Thirty two million dollars is a conservative estimate. This would be the annual revenue produced by the approximate 220 registered carriage horses based in Manhattan. Rides start at $50 for a ¾ mile tour of Central Park. Reserved rides for 45 minutes begin at $165. During peak season with add-ons, expect to pay much more. Horses work nine hours a day on the line. There are 68 licensed carriages. When you do the math, you see exactly why the carriage owners desperately want to keep their horses working for them.
The organization, Save NYC Horse Carriages, recently released a short film narrated by the actor Liam Neeson. In full support of the carriage owners and operators, what emerges from the film are essentially four themes. Each of these themes is significant and deserving of some consideration.
Neeson starts out at the very beginning of the film telling us that horses helped build the modern world. As a carriage driver later states, it was horses who built New York City. This is true. In the 19th century alone, there were tens of millions of horses working in every city, on every farm, and in every mine. They were global, everywhere you looked, and in sheer numbers that are hard to even fathom. Their work created our society and produced a level of wealth that probably can’t even be measured.
The film then goes on to describe this historical bond between humans and horses as one of companionship. This is not true. For my dissertation, I researched a four hundred year period, roughly from 1600 to the present, examining the relationships between humans and working animals. For horses and those individuals who used them for their labor, it was very rare to find any sort of friendship or companionship. It was wonderful when I did come across such things but this was the exception to rule. Whether for farmers, loggers, wagon drivers, canal boaters, coal miners, or cotton millers, their primary relationship to horses was exploitative. The attitudes ranged from indifference to hostility to sadism. This was all about work and getting it done. These above individuals were the ones who oversaw that the horses did just that. This was the rule.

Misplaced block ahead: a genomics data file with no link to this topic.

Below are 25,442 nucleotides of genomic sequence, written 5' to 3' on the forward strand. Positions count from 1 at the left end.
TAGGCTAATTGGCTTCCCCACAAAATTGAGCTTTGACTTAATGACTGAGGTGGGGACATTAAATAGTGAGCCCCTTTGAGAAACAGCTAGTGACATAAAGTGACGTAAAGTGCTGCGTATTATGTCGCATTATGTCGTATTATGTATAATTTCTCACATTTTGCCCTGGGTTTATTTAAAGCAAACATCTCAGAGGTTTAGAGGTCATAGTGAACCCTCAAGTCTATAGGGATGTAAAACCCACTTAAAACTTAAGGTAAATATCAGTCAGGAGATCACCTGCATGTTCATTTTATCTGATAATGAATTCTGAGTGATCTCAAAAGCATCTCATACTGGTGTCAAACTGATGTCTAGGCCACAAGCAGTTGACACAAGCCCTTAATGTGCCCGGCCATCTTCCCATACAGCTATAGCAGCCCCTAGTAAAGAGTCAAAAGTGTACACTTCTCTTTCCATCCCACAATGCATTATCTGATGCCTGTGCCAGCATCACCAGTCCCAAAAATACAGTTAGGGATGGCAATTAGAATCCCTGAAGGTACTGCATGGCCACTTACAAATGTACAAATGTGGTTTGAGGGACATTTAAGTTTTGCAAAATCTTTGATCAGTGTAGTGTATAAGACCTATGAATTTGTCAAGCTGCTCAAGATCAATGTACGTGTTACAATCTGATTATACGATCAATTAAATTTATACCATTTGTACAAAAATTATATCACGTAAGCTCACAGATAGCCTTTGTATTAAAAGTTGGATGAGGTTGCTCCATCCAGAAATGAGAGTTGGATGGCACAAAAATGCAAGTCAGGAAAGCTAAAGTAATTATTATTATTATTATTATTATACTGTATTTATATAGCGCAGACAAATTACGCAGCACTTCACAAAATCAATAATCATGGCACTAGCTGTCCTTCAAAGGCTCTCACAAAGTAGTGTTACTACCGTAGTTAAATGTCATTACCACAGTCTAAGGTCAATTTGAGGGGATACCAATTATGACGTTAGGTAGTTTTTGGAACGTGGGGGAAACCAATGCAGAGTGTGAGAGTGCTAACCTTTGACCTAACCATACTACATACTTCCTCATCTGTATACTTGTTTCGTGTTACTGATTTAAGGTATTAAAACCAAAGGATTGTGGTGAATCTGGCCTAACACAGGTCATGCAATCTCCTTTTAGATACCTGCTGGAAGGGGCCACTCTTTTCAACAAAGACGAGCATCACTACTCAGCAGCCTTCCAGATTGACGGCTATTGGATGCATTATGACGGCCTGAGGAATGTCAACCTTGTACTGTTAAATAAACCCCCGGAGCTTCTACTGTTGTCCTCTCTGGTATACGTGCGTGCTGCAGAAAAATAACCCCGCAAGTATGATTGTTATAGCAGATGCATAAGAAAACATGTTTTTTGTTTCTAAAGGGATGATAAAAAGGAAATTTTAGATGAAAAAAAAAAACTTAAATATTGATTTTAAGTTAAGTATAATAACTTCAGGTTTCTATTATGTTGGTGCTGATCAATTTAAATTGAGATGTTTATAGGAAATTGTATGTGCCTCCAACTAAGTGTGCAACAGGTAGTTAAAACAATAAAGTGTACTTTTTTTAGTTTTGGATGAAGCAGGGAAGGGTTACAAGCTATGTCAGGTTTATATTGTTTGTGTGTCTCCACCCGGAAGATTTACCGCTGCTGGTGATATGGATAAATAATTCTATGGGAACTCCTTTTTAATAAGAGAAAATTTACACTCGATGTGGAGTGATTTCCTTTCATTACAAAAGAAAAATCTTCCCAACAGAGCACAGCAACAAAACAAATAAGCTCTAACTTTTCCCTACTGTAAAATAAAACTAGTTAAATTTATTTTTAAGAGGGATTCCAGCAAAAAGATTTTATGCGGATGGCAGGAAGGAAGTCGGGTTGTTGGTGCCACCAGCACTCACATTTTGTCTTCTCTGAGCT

The Teamsters Union has just recently come out in vocal support of the NYC carriage drivers. This is most edifying because what you probably don’t not know is that “teamsters” originally referred the teams of horses who transported the goods across the United States. It was these teams who did the work and made the profit. The drivers were middle management and their job was to get the horses to work harder, longer, and faster. In fact, the drivers’ wages were dependent upon this arrangement. It is with a strong sense of irony that the drivers would eventually choose to take the name teamsters for themselves. Sure, two horse heads were featured on the union logo but the actual horses got nothing out of the deal. They continued to work until they could no longer be productive. Their final job was to be made into glue. Significantly, the current Teamsters’ website contains a few historical photos of horses pulling wagons and such, but their history, their labor, and the wealth that they created are completely absent from mention.